When the Washington Redskins chose Kai Forbath over two NFL veterans last month to replace their struggling place kicker, Billy Cundiff, the odds might have seemed stacked decidedly against him.

He never had kicked in an NFL regular season game, and he was joining an organization with a nearly two-decade-old penchant for discarding kickers almost as quickly as it has signed them. Forbath became the Redskins’ 20th kicker since the 1994 season. He wasn’t even aware at the time of just how daunting his task was.

“I didn’t know the whole history about how many they’ve had over the last 20 years or whatever,” Forbath said this week at Redskins Park. “But people have told me since I’ve been here.”

It has taken only six games for Forbath to give the Redskins some hope that they perhaps have found a kicker, finally, to give them some stability at the position. Forbath has connected on all 10 of his field goal attempts, seven of them 43 yards or longer.

When things appeared to be unraveling for the Redskins during their Thanksgiving game in Dallas, with the Cowboys having rallied from a 28-3 halftime deficit to get to within 35-28 in the fourth quarter, Forbath essentially sealed the outcome by calmly making a 48-yard field goal with just less than three minutes to play. The Redskins won, 38-31, to pull into a second-place tie in the NFC East.

“It’s nice to see that he’s made a lot of kicks in a row but he doesn’t really show it,” Redskins long snapper Nick Sundberg said. “He still sees things as he should, in the fact that everything he’s done to this point doesn’t matter. It’s all about the next kick. So he’s already got a veteran’s mentality and he’s a young guy.”

One of the best decisions made by the Redskins this year came when they opted to go with Forbath, 25, to succeed Cundiff. The Redskins had staged a kicking competition during training camp and the preseason between Graham Gano and Neil Rackers. They’d cut both of them to go with Cundiff, who had just been released by the Baltimore Ravens, entering the season. But Cundiff missed 5 of 12 field goal tries, and the Redskins held an early October tryout for Forbath, Olindo Mare and Josh Brown to choose a new kicker.

Forbath is a former winner of the Lou Groza award as the top kicker in college football while at UCLA, and he made all five of his field goal attempts for the Tampa Bay Buccaneers during the preseason this year. But he did not have an NFL résumé resembling that of Mare, who has made 350 field goals in 15 seasons, and Brown, with 220 field goals in 10 seasons.

“Of course you’re thinking they’re bringing these veterans in because they want someone reliable,” Forbath said this week. “Fortunately, I kicked well during the workout and they thought I was deserving of a chance.”

Redskins Coach Mike Shanahan joked recently that the choice of Forbath was “just a great decision a couple weeks ago on our part.”

But he acknowledged that the Redskins, in truth, took a chance on Forbath and have been rewarded for it.

“You never know,” Shanahan said. “You’re just hoping. . . . He came out here with two veterans. To be honest with you, he was a guy that nobody really even talked about. And you watch him kick, and he won it legitimately.”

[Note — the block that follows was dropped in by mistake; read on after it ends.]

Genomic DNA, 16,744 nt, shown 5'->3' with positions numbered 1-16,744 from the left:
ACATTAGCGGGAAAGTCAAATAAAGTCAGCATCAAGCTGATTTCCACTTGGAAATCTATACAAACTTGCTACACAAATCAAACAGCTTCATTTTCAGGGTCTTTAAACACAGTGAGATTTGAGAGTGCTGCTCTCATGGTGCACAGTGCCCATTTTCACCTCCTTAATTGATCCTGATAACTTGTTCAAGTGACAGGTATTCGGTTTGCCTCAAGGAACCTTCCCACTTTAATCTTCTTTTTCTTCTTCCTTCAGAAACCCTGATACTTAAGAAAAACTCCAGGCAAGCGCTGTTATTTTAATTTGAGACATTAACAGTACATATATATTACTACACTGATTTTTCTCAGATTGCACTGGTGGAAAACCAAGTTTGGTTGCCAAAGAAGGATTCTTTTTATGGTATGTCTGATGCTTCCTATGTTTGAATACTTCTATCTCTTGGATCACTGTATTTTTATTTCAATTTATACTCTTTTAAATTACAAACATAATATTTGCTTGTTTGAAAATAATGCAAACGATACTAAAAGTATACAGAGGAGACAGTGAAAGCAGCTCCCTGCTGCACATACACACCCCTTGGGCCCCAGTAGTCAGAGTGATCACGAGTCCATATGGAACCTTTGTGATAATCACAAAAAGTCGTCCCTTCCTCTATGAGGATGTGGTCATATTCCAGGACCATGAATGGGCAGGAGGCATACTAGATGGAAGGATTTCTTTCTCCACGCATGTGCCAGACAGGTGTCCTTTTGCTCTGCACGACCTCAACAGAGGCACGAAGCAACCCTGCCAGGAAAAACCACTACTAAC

For the Redskins, the far easier choice at the time would have been to go with a more established kicker, with the stakes so high as Shanahan tries to get the team turned around in his third season.

“I always take a look at those other couple kickers, and they’ve been cut for a reason,” Shanahan said. “I’m not sure why. Sometimes it’s age. . . . But if they’re out there on the street and then this guy [Forbath] really has never had an opportunity, I’m just going to judge him from what they do on the field. . . . And sometimes all of a sudden they’re 0 for 4, it makes you look kind of silly. But when a guy comes through like he has, you’re just glad he took advantage of that opportunity.”

Forbath spent last season on the Cowboys’ injured reserve list, and he knew that his solid preseason performance in Tampa wasn’t going to earn him a job there because the Buccaneers already have a dependable kicker in Connor Barth. So he went back home to the West Coast after being released by the Buccaneers and waited for the telephone to ring while staying ready by working out at UCLA.

“I thought I did what I needed to do in Tampa,” Forbath said. “But, you know, kickers started off really well this year. So the first few weeks was a little discouraging because guys were like the highest [field goal] percentage they’ve ever had in the first few weeks. I was hoping it would come sooner rather than later.”

Forbath said his family members might have been rooting for NFL kickers to miss while he waited for his chance. But he never did, he said, fearing “bad karma.” He certainly has made the most of his opportunity with the Redskins, and he calls his early success satisfying. But that still hasn’t made the job easy, Forbath said, even if he has made it look that way.

“I feel pressure before all kicks,” Forbath said. “I think everyone does. But it’s just keeping a level head and going out there and being able to execute your technique and make the kick, which is what makes great kickers great.”